Optically trapped plasmonic nano-heaters are used to mediate efficient and controlled fusion of biological membranes. The fusion method is demonstrated by optically trapping plasmonic nanoparticles located in between vesicle membranes leading to rapid lipid and content mixing. As an interesting application we show how direct control over fusion can be used for studying diffusion of peripheral membrane proteins and their interactions with membranes and for studying protein reactions. Membrane proteins encapsulated in an inert vesicle can be transferred to a vesicle composed of negative lipids by optically induced fusion. Mixing of the two membranes results in a fused vesicle with a high affinity for the protein and we observe immediate membrane tubulation due to the activity of the protein. Fusion of distinct membrane compartments also has applications in small scale chemistry for realizing pico-liter reactions and offers many exciting applications within biology which are discussed here.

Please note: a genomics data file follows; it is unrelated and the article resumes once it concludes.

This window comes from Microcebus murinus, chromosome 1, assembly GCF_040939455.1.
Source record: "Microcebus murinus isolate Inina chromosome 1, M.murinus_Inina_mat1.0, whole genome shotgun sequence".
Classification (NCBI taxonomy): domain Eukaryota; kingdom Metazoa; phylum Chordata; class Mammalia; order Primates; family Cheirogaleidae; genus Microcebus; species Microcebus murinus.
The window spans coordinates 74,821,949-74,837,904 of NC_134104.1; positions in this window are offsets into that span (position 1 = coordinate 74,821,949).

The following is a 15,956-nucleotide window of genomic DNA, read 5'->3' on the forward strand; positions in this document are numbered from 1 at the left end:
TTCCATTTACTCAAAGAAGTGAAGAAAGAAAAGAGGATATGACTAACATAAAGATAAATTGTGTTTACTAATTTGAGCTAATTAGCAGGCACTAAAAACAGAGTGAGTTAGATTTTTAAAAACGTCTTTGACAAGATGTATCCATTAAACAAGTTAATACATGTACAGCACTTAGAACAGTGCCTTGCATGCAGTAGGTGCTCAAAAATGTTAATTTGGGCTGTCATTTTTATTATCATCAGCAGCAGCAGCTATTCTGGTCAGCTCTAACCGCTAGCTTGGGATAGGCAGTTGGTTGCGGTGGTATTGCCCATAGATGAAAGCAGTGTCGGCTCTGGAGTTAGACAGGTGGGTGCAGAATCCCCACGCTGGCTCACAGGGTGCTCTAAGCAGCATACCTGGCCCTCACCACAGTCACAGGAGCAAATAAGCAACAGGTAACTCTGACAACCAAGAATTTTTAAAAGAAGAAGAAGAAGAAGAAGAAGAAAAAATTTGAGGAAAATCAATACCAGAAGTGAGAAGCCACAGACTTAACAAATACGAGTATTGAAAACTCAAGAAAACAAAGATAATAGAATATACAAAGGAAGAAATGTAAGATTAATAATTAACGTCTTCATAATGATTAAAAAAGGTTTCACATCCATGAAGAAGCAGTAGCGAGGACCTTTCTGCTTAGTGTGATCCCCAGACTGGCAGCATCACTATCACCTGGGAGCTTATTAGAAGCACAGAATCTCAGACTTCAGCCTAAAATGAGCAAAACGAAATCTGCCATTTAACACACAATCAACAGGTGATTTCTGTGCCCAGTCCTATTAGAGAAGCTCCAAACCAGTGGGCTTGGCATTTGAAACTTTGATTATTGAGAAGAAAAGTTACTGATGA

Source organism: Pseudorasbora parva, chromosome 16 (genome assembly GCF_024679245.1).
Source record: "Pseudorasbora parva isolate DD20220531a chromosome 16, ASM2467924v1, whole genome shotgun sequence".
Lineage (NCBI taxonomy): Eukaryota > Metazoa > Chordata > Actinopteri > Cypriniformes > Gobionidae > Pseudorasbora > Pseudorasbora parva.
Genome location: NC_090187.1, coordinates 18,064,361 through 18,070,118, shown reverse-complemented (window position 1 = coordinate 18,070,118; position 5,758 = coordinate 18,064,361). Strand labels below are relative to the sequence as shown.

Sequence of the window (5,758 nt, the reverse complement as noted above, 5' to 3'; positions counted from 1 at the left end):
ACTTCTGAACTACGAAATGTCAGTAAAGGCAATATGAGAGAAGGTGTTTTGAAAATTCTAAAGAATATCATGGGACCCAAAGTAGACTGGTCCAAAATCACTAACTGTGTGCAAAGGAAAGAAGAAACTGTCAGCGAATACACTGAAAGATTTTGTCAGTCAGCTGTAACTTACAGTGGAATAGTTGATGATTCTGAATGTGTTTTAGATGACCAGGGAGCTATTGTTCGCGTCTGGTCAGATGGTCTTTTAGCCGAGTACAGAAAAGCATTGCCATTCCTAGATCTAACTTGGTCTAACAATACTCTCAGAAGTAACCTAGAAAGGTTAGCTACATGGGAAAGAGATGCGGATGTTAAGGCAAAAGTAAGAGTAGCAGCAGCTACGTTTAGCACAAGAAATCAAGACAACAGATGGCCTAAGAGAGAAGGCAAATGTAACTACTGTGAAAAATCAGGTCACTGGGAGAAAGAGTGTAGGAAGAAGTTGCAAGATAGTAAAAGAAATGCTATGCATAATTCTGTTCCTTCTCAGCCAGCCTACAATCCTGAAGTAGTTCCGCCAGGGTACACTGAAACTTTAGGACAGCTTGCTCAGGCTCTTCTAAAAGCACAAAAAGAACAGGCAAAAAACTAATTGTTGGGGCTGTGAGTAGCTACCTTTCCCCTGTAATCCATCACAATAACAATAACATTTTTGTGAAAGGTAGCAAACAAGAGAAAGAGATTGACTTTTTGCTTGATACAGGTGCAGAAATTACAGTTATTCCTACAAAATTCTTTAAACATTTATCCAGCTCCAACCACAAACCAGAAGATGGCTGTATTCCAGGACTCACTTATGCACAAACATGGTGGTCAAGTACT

Azra Bahadori, Andreas R. Lund, Szabolcs Semsey, Lene B. Oddershede, and Poul M. Bendix, "Controlled cellular fusion using optically trapped plasmonic nano-heaters," Proc. SPIE 9922, Optical Trapping and Optical Micromanipulation XIII, 992211 (Presented at SPIE Nanoscience + Engineering: August 30, 2016; Published: 16 September 2016); https://doi.org/10.1117/12.2237848.
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